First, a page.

Open 24 Hours, 2018
Directed by Padraig Reynolds.
Starring Vanessa Grasse, Cole Vigue, Emily Tennant, Brendan Fletcher, Daniel O’Meara, Selina Giles, and Tomislav Stojanovic.
After setting her serial killer boyfriend on fire, a paranoid delusional woman gets a job at an all-night gas station.
Open 24 Hours is by-the-books roadside horror in bumblefuck isolation, to a sensationless detriment. It’s the kind of film that relies on clichés when building any semblance of dread. Ideologically, there are complex narrative choices that ponder one person’s consequences for another person’s sinful actions (in this case, a serial killer’s murders). The problem is, suspense and execution never equal the provocative nature of this true-crime-meets-slasher framework. Padraig Reynolds tries, no questions, but intentions and outcomes are different beasts.
Mary (Vanessa Grasse), an ex-convict seeking employment, takes the only gig she’s offered as an overnight gas station attendant. Her crimes were that of secondhand nature, but society doesn’t care about specifics. Media outlets dubbed her “The Watcher,” accomplice to a serial killer, who stood by while her boyfriend James (Cole Vigue) killed innocent girls and women. Years later, James is in jail, but even as Mary tries to move on, as a pump overseer at Deer Gas Market, she’s still plagued by visions of her violent partner in hallucinatory form. Or so she thinks until events during her first graveyard shift turn deadly.
Reynolds’ cleverness in weaponizing Mary’s disturbed and frantic state, which frequently includes visions of atrocities only in her mind, is sharp. Arms that burst through rest stop bathroom tiles to grasp a shaken Mary or a toilet overflowing with blood-red water. Mary’s mind is a mess of repressed guilt through imagined reenactments of James’ deeds, plus psychological torment, that allows the viewer to question whether James is real, or just another fakeout. We’re never outright deceived, but the device works.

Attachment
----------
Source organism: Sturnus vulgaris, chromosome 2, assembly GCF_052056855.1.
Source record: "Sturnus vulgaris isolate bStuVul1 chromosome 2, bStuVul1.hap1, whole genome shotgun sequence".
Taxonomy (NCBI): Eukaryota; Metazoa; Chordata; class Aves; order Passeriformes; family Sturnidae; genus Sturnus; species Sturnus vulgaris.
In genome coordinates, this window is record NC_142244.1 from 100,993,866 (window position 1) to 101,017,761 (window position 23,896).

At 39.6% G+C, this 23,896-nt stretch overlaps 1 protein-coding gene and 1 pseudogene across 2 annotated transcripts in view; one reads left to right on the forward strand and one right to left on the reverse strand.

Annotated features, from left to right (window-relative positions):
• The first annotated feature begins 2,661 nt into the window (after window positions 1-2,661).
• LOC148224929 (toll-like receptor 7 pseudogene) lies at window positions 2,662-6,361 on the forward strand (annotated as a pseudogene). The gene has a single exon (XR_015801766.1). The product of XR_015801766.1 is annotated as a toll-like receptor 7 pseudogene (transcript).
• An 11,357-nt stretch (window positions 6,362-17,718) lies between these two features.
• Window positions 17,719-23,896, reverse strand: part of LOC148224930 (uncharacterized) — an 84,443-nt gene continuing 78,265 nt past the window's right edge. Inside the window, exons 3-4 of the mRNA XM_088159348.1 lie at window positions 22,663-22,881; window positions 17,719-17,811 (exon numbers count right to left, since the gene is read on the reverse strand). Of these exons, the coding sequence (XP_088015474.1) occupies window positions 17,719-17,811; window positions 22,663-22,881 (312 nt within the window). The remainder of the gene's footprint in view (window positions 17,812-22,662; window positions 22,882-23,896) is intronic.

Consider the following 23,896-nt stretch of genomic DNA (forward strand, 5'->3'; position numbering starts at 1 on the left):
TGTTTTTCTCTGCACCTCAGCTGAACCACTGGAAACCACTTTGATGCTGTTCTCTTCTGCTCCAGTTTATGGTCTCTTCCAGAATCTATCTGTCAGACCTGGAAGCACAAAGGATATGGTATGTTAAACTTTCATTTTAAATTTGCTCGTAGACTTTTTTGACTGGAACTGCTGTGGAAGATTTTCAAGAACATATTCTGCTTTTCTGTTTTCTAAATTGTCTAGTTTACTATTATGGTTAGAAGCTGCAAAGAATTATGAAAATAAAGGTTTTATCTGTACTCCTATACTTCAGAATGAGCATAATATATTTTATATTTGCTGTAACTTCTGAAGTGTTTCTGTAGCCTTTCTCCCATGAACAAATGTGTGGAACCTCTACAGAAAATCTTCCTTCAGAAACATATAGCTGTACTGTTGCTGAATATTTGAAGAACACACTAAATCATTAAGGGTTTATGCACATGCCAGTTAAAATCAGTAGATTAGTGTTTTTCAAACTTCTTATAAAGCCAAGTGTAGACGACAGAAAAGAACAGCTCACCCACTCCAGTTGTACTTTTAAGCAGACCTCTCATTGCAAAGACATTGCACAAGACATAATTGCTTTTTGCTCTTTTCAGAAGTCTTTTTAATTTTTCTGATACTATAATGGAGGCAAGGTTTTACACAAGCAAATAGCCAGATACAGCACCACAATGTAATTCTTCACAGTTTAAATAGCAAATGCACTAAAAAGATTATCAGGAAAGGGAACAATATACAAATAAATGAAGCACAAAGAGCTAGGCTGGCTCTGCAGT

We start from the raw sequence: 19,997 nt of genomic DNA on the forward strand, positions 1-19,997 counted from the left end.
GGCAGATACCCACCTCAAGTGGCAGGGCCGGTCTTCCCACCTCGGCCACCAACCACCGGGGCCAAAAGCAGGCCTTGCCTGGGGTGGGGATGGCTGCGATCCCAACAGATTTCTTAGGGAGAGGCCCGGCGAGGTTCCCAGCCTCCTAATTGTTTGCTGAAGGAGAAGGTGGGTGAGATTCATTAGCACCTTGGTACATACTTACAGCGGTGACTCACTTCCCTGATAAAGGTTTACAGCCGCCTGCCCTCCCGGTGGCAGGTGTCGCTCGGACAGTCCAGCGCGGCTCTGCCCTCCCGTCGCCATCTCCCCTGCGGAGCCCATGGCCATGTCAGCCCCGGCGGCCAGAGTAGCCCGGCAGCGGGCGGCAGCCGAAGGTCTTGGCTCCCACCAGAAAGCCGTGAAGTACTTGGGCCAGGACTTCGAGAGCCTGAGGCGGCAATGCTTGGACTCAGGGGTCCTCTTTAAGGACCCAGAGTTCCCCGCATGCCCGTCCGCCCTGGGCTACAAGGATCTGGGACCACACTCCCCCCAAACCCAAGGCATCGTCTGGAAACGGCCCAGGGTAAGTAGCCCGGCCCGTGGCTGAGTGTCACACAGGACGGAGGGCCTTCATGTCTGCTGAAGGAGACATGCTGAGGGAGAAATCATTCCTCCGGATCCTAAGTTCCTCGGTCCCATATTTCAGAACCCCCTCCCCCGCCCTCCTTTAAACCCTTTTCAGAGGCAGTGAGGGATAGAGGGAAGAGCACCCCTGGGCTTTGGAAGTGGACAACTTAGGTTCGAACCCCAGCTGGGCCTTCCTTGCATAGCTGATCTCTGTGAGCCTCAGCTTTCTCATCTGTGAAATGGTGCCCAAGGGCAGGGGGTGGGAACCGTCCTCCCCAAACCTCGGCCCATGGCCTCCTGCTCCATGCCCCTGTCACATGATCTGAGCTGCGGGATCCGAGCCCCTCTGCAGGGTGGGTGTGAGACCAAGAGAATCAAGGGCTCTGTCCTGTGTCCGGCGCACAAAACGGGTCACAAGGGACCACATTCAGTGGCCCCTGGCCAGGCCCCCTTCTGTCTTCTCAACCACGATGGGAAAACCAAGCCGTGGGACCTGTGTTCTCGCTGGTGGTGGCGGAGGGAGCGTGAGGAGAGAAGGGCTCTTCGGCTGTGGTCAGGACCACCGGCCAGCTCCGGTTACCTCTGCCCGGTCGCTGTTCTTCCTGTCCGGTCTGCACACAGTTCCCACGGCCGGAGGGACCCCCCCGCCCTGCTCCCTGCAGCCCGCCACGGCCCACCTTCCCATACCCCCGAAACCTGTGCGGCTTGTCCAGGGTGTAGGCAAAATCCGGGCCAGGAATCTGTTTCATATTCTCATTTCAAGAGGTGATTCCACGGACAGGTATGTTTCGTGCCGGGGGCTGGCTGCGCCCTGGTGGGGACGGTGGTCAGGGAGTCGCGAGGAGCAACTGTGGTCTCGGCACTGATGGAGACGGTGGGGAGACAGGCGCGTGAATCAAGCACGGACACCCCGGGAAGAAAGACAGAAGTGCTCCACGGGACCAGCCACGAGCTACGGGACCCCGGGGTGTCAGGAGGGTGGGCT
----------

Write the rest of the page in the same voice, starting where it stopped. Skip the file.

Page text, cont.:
Outside of these more fantastical, often gorier diversions, Open 24 Hours is a dull string of stalker expectancies. It’s the kind of film where characters spend the first act spewing lines like, “I’ll finally start my new life,” or, “Nothing bad is going to happen,” like they’re fooling anyone. Audiences are treated like we’ve never watched a horror movie before, whether it’s Mary’s withholding of information that’d help others understand her danger, or supporting player deaths. Characters are only developed as far as their archetypes. Be it the best friend who doesn’t leave quick enough (Debbie, played by Emily Tennant), or the nice-guy worker who checks on Mary throughout the night (Bobby, played by Brendan Fletcher). It’s all horror window dressing, transparent, and for decorative purposes only.
Shifting the focus to presentation and editing, Open 24 Hours cannot enhance intrigue given how cinematography is point-and-shoot proficient at best. Sans a shot or two of James’ raincoat outline either engulfed in flames or standing ominously in the background, there’s a flatness to imagery whether that’s due to muted color profiles or sterilized views. Not to mention how cuts can’t hide when actors react too early to a pulled-punch stunt, or how James’ hammer attacks reuse the same “blood spatter into camera” trick to hide massive effects needs. A single sledgehammer cave-in appeases the practical application appreciator within this critic, but perspective angles or CGI additives poorly protect most other wound inflictions.
Open 24 Hours is never as stimulating – performatively, presentationally, provocatively – as the premise teases. Its thesis has a sharp hook, but what unfolds is hardly the assessment of forgiveness, retribution, and pasts being pasts that Padraig Reynolds introduces. It’s a pit-stop bloodbath that attempts various tricks (open on the ending, blur reality with illusions), yet follows in footsteps that’ve been worn flat-and-smooth by too many other indie horror filmmakers to count. It’s an unfortunate fate for a script that starts with promise but loses its heady fizz quicker than a jumbo-sized store-brand cola left in the blazing sun on an endless road trip.
Flickering Myth Rating – Film: ★ ★ / Movie: ★ ★
Matt spends his after-work hours posting nonsense on the internet instead of sleeping like a normal human. He seems like a pretty cool guy, but don’t feed him after midnight just to be safe (beers are allowed/encouraged). Follow him on Twitter/Instagram/Letterboxd (@DoNatoBomb).